As the hard-to-abate industries are working towards meeting sustainability goals, next-generation energy efficient carbon capture technologies are in focus as one of the potential decarbonization pathways. Nuada is a pure-play carbon capture company, initially founded in 2012 as MOF Technologies and re-branded in 2023.
We interviewed Dr. Conor Hamill, Co-CEO of Nuada, who talked about how the company’s combined advanced solid adsorbents (metal-organic frameworks – MOFs) with vacuum swing technology reduce the energy input and costs associated with other alternative carbon capture methods.
My first question to you is, how was Nuada founded? What is the journey of the company?
Nuada is a spin-out from the local university here in Belfast. We started life as a producer of novel solid sorbent materials, called metal-organic frameworks (MOFs). We soon identified that we had built substantial knowledge around incorporating and utilizing these materials, specifically for carbon capture.
We then subsequently used the know-how to produce, shape and integrate these materials, and started building out a technology solution that could efficiently capture CO2. I suppose that is really where we landed today.
What is the company’s mission? Do you have a climate goal?
Yes, absolutely. From our perspective, it is recognized that carbon capture is a critical climate technology to reach net zero. There is no net zero without carbon capture, and it is estimated by the IEA that we need to build circa 6 billion tons of CO2 removal capacity over the coming decades.
That is a heck of a lot of infrastructure that needs to be built. The main challenge that is really deterring businesses from capturing CO2, is the sheer cost and energy intensity associated with the common solutions. Our goal is to ultimately enable these hard-to-abate foundational industries to realize their decarbonization targets efficiently and economically.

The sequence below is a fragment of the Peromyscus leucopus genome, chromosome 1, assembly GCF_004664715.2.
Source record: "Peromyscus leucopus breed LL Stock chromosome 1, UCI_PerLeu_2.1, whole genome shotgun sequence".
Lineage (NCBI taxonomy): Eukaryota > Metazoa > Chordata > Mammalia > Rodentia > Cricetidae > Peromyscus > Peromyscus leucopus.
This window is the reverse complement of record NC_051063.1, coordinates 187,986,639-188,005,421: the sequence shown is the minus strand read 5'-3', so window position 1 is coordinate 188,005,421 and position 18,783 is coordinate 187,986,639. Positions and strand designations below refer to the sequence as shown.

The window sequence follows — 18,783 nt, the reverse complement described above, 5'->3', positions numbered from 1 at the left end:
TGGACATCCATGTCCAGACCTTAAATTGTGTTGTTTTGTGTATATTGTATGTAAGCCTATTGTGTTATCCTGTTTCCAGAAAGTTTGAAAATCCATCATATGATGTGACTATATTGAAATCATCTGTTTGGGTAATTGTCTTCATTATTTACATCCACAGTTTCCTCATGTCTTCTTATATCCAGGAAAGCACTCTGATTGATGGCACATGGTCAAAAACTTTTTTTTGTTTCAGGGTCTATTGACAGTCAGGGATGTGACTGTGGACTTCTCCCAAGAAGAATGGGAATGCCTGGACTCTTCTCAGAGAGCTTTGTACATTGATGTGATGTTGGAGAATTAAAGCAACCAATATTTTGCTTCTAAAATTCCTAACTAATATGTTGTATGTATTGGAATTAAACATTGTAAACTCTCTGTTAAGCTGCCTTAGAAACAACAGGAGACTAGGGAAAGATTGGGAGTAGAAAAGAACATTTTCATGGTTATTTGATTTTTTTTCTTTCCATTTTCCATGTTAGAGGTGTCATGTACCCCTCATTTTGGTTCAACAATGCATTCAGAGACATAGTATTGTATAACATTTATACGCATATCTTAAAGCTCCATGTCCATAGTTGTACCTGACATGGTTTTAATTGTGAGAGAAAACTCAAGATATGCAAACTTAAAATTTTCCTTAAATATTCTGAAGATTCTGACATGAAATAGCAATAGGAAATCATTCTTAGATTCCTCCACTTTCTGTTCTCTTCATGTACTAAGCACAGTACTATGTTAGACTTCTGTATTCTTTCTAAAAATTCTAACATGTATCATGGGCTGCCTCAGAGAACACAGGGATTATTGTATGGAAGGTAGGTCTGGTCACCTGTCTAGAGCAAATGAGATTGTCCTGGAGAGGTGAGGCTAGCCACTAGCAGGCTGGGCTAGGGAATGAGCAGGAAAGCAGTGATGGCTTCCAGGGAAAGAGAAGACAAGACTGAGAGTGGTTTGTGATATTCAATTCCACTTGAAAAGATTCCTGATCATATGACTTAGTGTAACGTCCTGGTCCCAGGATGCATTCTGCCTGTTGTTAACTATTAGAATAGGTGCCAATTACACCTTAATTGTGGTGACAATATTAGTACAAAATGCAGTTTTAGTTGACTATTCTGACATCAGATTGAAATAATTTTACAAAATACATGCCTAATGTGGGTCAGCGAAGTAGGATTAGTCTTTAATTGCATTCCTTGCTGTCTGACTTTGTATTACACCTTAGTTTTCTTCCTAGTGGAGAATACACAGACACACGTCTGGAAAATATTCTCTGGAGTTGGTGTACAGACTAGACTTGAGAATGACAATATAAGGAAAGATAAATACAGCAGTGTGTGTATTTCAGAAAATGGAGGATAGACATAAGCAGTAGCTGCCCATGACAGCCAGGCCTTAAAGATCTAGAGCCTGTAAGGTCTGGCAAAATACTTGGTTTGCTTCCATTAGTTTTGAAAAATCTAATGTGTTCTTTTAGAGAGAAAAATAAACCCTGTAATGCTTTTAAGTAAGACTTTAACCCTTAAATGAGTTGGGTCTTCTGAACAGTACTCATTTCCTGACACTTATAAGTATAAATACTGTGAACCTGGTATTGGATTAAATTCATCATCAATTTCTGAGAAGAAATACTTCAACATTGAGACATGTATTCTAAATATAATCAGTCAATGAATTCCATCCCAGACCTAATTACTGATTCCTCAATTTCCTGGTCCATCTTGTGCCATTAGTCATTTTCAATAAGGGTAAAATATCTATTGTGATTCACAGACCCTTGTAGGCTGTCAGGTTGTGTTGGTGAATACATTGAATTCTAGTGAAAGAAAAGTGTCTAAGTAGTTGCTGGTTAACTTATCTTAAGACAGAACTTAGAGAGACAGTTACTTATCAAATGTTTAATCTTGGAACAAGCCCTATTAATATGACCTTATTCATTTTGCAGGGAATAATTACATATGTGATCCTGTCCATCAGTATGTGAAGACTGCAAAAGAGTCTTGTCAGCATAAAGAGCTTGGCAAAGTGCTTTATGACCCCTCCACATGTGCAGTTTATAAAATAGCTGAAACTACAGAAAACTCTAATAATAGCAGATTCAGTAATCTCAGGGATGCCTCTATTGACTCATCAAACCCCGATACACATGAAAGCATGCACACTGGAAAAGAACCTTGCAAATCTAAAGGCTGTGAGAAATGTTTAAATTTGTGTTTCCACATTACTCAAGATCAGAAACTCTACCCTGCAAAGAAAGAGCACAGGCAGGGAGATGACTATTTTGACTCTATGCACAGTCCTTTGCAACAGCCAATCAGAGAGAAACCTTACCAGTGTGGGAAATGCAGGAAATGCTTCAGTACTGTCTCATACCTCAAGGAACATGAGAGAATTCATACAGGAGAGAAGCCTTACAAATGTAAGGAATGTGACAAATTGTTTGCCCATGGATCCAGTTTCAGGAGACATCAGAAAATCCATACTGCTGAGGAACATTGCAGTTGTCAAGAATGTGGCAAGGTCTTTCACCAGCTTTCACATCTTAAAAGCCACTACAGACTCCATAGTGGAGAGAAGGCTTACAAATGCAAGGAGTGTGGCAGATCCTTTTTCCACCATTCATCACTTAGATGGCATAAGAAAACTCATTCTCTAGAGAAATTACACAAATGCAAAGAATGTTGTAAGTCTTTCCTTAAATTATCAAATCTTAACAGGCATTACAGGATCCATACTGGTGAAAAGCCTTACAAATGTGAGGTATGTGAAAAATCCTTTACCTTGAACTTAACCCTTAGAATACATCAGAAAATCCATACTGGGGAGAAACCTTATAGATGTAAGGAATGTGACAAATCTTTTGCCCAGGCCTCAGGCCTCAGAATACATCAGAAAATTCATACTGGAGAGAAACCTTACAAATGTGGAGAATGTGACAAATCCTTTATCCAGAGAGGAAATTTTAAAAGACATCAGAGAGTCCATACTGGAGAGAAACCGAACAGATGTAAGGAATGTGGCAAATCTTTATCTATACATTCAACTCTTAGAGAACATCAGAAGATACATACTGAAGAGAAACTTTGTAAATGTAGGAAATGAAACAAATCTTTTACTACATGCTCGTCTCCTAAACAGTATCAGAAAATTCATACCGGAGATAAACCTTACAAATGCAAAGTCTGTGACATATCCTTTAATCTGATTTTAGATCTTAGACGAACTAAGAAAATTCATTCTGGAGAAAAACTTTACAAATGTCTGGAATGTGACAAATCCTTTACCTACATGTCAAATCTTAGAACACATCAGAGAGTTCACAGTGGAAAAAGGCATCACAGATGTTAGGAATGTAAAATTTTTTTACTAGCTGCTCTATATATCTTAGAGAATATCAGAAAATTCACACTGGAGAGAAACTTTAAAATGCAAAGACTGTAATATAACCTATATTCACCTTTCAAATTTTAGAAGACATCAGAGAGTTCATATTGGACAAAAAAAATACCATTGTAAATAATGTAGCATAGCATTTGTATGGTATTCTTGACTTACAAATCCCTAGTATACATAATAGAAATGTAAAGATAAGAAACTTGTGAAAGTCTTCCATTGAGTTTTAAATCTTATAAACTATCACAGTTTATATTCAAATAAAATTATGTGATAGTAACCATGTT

How is the Nuada technology working exactly in more detail? What are metal-organic frameworks and vacuum swing technology – the terms that you use to describe your approach?
On a high level, essentially, what we have is a vacuum filtration system that vacuums carbon dioxide from the chimney stacks of power plants, cement plants, steel plants, etc. On a more granular level, Nuada technology is the combination of an advanced solid sorbent material called metal-organic framework with a mature process technology called vacuum swing adsorption.
Vacuum swing adsorption is a very well-known process technology that has been widely scaled and adopted in various industries, for different gas separations. We have a very good level of confidence that the supply chain and manufacturing capabilities exist to scale this technology very rapidly.
Metal-organic frameworks are adsorbent materials, similar to what you would see with zeolites, silica, and activated carbon. But with a metal-organic framework, you have the autonomy to essentially tune the chemistry at a molecular level to be very specific at capturing CO2. You can think of it almost as a Lego set for chemists, where you can combine a metal component with an organic component to create a highly porous filter that is very selective at capturing CO2 only.
Nuada technology package is the combination of solid sorbents with this mature process technology, which then unlocks the potential to be able to capture carbon efficiently and economically. This ultimately yields a heatless, solvent-free capture technology that can reduce that energy penalty and subsequently the cost of capture.
And you don’t need heat to capture the emissions?
Exactly, the technology is driven by pressure alone as pressure creates the driving force to capture and release the CO2. There is no heat required to break chemical bonds similar to what you see with the incumbent solvent systems. When you have no heat, you don’t require any steam which further drives down our cost of capture.
Moreover, you don’t have the complexity of having to integrate this technology into existing process plants. This is a pure end-of-pipe solution that can be deployed at the back end of the process. It simply draws off the flue gas from the stack that passes through the vacuum filter, and it separates the carbon dioxide.
How much of the CO2 can be captured by the system?
At the moment, we’re demonstrating 95% recovery of all the CO2 that passes through.